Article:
Casinos are proof that governments love money more than people.
As the Ontario Lottery and Gaming Corporation (OLG) continues with plans to overhaul and expand their casinos and other gambling operations, I’m struck by how irrelevant it is to discuss whether this is good for the people. We debate the wisdom of making gambling available everywhere, but we always end up expanding more so governments can get more revenue.
I have no religious or philosophical objection to gambling; I enjoy a little gambling myself once in a while. But how many casinos do we really need so that people can satisfy their gambling itch occasionally? The answer is that this question is irrelevant. What matters is that expansion will bring in more money.
Never mind that casinos are a net loss to the country as a whole. Casinos cost money to operate, so government revenue is less than gamblers’ losses. Casinos create some jobs, but take away more jobs because gamblers buy fewer good and services. In the end, the net loss to the country is the diversion of human work from useful pursuits to running casinos. But none of this matters; governments need more money.
One of the most powerful arguments in favour of government-approved gambling is that without it gamblers will find ways to gamble illegally or in other countries. This argues for a modest amount of government-approved gambling to eliminate most of the gambling profits that would have gone to organized crime or other countries. However, if this were the real goal, then governments would run their gambling operations very differently and would advertise them much less.
Another common argument for government-approved gambling is that it supports hospitals. Who could be against hospitals? However, we could just as easily say that hospitals are funded from income taxes, and that gambling revenues fund less popular programs. The truth is that any difference between how gambling revenues and income tax revenues get spent is completely artificial.
Even municipal governments show their love of money over people. As an incentive to support the building of casinos, municipal governments are offered a slice of profits. The total amount of money leaving a city due to a casino far exceeds the slice of profits kicked back to the municipal government. But that doesn’t stop municipal governments from approving casinos; they want the money even if it hurts the city’s economy.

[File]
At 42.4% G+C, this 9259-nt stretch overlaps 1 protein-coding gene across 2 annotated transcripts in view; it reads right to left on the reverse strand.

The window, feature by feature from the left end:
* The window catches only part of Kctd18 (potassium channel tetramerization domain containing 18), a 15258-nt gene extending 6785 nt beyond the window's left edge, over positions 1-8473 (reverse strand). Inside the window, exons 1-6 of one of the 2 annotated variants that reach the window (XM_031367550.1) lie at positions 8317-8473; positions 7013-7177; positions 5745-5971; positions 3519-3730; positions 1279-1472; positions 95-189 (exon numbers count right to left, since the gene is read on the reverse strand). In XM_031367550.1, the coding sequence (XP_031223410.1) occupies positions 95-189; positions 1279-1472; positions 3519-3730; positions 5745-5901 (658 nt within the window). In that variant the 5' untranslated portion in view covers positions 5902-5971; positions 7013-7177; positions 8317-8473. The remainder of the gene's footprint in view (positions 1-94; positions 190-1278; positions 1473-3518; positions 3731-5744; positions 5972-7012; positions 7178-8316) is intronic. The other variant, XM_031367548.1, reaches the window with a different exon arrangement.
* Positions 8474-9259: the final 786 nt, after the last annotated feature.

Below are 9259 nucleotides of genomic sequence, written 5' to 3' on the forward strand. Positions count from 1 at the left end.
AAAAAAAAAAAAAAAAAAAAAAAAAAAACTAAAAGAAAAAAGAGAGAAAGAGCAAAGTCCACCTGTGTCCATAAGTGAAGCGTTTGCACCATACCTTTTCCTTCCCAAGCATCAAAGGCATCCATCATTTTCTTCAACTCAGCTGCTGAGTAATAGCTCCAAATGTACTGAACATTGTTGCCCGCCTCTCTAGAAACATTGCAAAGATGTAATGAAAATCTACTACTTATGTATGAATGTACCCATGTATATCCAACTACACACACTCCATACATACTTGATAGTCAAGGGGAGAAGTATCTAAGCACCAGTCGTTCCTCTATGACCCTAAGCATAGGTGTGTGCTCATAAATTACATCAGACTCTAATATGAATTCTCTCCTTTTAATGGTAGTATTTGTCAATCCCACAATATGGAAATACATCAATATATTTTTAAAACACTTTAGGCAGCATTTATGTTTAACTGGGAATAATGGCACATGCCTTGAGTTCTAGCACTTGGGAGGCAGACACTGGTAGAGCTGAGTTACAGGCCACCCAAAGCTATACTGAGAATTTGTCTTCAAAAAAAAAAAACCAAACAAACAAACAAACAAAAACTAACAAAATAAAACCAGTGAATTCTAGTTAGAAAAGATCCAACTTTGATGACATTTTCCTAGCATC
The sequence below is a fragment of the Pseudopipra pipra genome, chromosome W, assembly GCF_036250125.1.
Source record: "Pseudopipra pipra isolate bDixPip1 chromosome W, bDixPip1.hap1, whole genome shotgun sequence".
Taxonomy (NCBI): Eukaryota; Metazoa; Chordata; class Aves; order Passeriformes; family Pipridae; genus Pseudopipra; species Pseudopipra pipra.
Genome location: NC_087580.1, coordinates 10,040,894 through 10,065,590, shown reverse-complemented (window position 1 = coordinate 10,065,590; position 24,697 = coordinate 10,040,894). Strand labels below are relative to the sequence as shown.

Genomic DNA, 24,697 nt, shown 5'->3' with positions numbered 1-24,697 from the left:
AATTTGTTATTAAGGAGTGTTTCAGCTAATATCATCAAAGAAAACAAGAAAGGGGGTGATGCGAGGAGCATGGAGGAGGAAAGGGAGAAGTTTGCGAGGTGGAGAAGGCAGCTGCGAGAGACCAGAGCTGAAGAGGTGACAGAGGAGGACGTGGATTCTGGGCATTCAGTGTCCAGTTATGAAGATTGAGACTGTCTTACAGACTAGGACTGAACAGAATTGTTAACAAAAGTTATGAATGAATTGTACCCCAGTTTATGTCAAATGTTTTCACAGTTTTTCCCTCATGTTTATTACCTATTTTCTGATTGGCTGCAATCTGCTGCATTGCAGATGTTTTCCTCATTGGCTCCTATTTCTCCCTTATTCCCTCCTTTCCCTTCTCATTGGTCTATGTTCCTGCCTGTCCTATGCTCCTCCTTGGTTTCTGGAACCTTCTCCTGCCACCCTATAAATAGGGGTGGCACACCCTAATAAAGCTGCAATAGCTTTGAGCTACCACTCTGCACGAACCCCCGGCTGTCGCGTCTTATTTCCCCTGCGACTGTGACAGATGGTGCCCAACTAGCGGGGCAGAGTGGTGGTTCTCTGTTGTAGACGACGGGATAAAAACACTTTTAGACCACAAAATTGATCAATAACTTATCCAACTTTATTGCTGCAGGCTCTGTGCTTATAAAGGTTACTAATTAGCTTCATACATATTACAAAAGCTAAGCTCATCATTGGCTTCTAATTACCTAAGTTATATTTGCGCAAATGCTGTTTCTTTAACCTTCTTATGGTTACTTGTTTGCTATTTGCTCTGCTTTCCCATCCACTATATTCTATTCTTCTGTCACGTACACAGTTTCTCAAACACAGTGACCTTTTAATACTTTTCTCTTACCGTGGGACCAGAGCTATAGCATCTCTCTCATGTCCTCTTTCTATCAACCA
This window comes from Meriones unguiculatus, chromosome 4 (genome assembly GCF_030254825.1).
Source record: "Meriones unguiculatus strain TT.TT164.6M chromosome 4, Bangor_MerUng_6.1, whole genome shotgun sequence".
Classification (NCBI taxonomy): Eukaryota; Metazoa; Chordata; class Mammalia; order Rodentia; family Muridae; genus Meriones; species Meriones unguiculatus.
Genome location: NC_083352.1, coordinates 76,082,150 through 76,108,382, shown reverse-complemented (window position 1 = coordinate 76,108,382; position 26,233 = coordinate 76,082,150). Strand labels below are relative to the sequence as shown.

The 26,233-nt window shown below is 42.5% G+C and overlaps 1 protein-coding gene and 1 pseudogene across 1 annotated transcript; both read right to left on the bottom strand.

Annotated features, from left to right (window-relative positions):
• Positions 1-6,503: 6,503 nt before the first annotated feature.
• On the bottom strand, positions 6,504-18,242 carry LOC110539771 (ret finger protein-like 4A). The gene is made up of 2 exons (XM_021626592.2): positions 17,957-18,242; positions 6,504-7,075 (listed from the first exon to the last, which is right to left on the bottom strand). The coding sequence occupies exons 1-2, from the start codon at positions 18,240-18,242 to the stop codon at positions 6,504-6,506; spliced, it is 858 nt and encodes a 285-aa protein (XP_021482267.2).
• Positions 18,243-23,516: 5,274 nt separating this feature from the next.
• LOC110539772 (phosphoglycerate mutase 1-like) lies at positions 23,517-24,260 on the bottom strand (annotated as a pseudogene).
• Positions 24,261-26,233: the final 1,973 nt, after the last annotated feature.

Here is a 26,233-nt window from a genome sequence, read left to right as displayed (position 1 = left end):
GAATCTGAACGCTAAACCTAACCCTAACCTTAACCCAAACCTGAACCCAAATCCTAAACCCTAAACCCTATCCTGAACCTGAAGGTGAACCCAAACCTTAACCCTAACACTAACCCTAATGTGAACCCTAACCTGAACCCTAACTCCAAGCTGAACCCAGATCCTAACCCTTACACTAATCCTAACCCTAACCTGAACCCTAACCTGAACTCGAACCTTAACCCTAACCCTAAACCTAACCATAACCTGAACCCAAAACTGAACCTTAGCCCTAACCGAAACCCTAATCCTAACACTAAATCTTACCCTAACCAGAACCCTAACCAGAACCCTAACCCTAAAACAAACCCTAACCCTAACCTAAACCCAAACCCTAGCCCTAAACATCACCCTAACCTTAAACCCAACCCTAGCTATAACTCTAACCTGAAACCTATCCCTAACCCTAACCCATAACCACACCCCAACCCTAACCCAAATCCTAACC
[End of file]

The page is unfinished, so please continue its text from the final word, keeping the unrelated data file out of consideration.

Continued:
Government hunger for more money will not stop as long as they continue to run so inefficiently. Governments have bloated administrations in most areas and have too much duplication of effort. However, the biggest problem is the difficulty of firing people who are bad at their jobs. Unions present the image that their members are equal, but the truth is that some government workers are dedicated and competent, some are lazy and incompetent, and others have just had to desire to do good work drained from them by bureaucracy. The range is very wide.
If the problem of being unable to fire poor workers could be solved it would completely change the incentive structure of government and improve efficiency greatly. Governments would then be able to offer additional useful services or offer existing services at lower cost. A side benefit would be improved morale among government workers once they understood that competence is the best path to job safety. Despite the human tendency to be lazy, we are generally happier when we feel we’re contributing to an effort that matters.
Don’t hold your breath waiting for these problems to be solved. It would take a gargantuan battle with public-sector unions to make things better. Politicians have little appetite for such battles. It’s easier to just build more casinos.